SHAW AIR FORCE BASE, S.C. — The Air Force F-16 Viper Demonstration Team is poised to begin an exciting season before the large crowds of local air shows as they demonstrate the power and maneuverability of this premier multi-role fighter.
Viper Demo Team commander Major John “Rain” Waters, who proudly refers to the F-16 Fighting Falcon as a “tremendous asset to our Air Force”, will lead the squadron as the sole pilot poised to perform maneuvers and high speed flat passes at 23 air show sites hosting over 2.1 million in attendance.
The Team, who joined up with fellow airmen of the A-10 Demo Team, and a P-51 Mustang to perform over Super Bowl LII on Feb. 4, has released their updated air show schedule which will include stops along the Atlantic coastline and the nation’s heartland.
“We go out there and we’re showcasing the capabilities of a fourth-generation modern fighter and what it’s able to do,” Maj. Waters said. “Showing that in order to get that one airplane airborne, and myself to fly the demonstration, it really takes a whole team.”
The Fighting Falcon, nicknamed “Viper” by its pilots, are now scheduled to perform as many as 50 flight demonstrations during air shows across the United States, including three performances in London, Ontario in September. The crowds below will witness the F-16’s handling characteristics highlighted by great American music.
“Our mission is to inspire the next generation of young men and women to join and serve,” said Air Force chief spokesperson Michelle Clougher of Joint Base Langley-Eustis on Thursday. “Engaging the community is important and by traveling to air shows across the nation we are able to connect with the people who might not have had the opportunity to meet someone who serves in the military.”
Each flight demo will include a series of high performance climbs, flat passes, and several dizzying corkscrew maneuvers. Major Water, who now begins his second season with the team, confirms that these are not stunts, and instead are maneuvers used by pilots deployed overseas and, in some cases, combat situations.
“When I fly the demonstration, it’s not necessarily combat maneuvers what we do, but it shows the agility and the maneuverability of the F-16 of when we go to combat that the aircraft can perform,” Rain explained.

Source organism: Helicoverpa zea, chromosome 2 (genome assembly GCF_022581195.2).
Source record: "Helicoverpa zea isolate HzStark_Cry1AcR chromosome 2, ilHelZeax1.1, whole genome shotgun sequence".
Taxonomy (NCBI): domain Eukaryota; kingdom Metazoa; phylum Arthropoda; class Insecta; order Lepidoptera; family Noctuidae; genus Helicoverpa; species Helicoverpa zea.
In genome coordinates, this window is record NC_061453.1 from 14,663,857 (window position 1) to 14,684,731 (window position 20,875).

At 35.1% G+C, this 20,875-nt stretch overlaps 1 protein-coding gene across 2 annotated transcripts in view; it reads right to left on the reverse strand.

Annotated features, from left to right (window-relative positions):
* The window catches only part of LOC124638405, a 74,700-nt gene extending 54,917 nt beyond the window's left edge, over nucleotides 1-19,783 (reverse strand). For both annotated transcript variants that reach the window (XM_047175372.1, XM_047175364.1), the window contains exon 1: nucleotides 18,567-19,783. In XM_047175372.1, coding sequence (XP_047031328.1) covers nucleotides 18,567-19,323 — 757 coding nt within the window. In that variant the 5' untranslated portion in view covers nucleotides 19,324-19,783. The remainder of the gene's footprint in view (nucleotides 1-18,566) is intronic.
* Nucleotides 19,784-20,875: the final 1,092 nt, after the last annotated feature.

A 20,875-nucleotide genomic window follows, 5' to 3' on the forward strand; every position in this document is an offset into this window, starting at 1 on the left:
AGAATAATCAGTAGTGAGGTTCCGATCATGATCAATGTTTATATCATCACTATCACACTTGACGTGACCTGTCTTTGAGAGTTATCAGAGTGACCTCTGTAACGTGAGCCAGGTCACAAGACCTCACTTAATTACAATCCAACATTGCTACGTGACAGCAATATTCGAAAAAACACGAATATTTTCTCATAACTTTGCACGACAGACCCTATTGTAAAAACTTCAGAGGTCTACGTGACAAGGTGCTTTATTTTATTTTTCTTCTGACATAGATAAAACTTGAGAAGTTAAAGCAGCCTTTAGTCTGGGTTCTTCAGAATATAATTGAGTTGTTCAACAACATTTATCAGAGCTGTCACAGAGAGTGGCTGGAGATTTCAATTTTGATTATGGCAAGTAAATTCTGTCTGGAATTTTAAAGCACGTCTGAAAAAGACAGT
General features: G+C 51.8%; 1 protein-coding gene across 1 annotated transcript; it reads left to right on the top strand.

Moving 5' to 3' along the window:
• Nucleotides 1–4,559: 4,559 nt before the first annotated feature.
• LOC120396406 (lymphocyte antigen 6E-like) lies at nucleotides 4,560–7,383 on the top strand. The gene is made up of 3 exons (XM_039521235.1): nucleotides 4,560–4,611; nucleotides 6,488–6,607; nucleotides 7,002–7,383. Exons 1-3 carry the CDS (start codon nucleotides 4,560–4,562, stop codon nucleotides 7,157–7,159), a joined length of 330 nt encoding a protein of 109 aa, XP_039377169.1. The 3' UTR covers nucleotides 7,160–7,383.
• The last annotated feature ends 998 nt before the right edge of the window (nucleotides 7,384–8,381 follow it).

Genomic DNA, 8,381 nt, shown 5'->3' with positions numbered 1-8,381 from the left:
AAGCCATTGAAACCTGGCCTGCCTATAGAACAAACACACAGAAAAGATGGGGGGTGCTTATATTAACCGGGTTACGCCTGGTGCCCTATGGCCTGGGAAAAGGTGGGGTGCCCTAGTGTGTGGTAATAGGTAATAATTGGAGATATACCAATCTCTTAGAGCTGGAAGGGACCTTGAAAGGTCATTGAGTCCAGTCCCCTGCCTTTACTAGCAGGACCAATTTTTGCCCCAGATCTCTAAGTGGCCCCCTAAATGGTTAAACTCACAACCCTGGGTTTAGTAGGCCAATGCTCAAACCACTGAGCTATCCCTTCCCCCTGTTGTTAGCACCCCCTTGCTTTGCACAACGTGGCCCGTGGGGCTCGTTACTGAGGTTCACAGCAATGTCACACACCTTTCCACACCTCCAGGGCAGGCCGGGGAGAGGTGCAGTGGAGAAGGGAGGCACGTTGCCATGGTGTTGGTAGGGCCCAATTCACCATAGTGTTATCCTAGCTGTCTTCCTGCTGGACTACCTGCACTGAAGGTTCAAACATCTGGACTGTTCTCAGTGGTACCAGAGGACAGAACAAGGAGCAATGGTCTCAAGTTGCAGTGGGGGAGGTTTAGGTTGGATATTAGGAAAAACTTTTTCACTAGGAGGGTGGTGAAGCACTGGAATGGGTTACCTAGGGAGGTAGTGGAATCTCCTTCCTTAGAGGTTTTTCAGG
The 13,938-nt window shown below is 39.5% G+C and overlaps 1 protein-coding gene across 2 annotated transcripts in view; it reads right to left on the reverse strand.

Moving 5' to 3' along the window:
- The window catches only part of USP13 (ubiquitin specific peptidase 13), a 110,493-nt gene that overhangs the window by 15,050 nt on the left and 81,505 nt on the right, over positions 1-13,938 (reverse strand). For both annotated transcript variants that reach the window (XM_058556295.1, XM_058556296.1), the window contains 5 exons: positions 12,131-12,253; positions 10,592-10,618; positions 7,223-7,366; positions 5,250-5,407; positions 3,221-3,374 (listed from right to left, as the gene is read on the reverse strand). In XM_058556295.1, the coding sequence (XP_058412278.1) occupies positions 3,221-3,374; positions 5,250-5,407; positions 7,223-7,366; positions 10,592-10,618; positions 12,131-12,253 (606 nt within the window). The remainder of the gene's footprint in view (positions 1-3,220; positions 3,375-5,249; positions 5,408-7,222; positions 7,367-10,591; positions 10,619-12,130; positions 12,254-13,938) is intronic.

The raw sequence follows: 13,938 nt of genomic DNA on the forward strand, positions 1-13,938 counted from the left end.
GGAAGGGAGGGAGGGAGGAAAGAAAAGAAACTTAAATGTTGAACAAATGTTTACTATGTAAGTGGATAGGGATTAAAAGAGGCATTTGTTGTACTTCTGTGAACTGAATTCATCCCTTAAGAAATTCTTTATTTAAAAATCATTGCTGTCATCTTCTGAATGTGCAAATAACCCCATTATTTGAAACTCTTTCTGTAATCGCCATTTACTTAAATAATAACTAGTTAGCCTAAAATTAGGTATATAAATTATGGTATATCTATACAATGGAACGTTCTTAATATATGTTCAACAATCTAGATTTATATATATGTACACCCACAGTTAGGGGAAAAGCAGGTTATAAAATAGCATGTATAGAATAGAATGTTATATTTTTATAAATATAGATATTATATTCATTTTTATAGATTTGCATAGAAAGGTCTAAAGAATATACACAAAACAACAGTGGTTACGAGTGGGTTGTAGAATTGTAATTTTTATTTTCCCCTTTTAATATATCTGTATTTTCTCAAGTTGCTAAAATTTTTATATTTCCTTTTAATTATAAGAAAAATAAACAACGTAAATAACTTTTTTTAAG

During many of the shows, pyrotechnics will be set off as a Wall of Fire highlights the Viper’s High Speed Pass over the airfield. Once Maj. Waters begins a vertical pull up following a long flat pass, the Wall of Fire will ignite simulating a bombing run.
“The minimum radius turn is an exciting maneuver to fly and watch,” Clougher said without hesitation as we stood near the windy Langley flightline. “It’s impressive to see such a fast jet turn with such a tight turning radius. After pulling 9G’s throughout a turn most fighters would be sluggish and limited on their ability to maneuver but the Viper can still roll, climb, and flip upside down. The minimum radius showcases the speed, maneuverability, and agility of the F-16.”
At the conclusion of the Viper Team’s nearly 20 minute performance, the F-16 will be joined in flight by a legacy aircraft, such as the P-51D Mustang, to begin the crowd favorite portion of most air shows — the Heritage Flight. As the song We Remember plays across the grand stands along the airfield, the F-16 and an Air Force aircraft of yesteryear will perform several low passes around the crowd in a moving tribute to the airmen of the past, present, and future.
Based at Shaw, AFB in Sumter County, South Carolina, the Viper Team has had the honor to proudly display one of the top aircraft for the Air Force. Many of the air shows hosting the Navy’s Blue Angels welcome the Viper Team to give balance with the military branches.
“While the Blue Angels and Thunderbirds are fan favorites, the military jet demo teams offer the opportunity to focus on the capabilities of a single aircraft,” said John Cowman, President of JLC AirShow Management, on Thursday. “The F-16 Viper Team performs an incredible demonstration wowing fans across the United States. For Wings Over Myrtle Beach, the Shaw AFB-based team is a short flight away from our air show in April.”
Maj. Waters will perform at two South Carolina air shows on Saturday, April 28 — Myrtle Beach and Charleston. Waters will pilot the F-16 between the two shows which lie 90 miles apart along the Lowcountry. Joint Base Charleston will also host the Air Force Thunderbirds during its Saturday only show.
Clougher, who also goes by the call sign “Ambush”, later added, “The maximum performance climb is another favorite. The ability to climb from 300 feet to 15,000 feet in a matter of 10 seconds is impressive. For the crowd they truly get a sense of the raw power of nearly 30,000 pounds of thrust with an aircraft that weighs less than 28,000 pounds.”
(Charles A. Atkeison reports on aerospace and science. Follow his updates on social media via @Military_Flight.)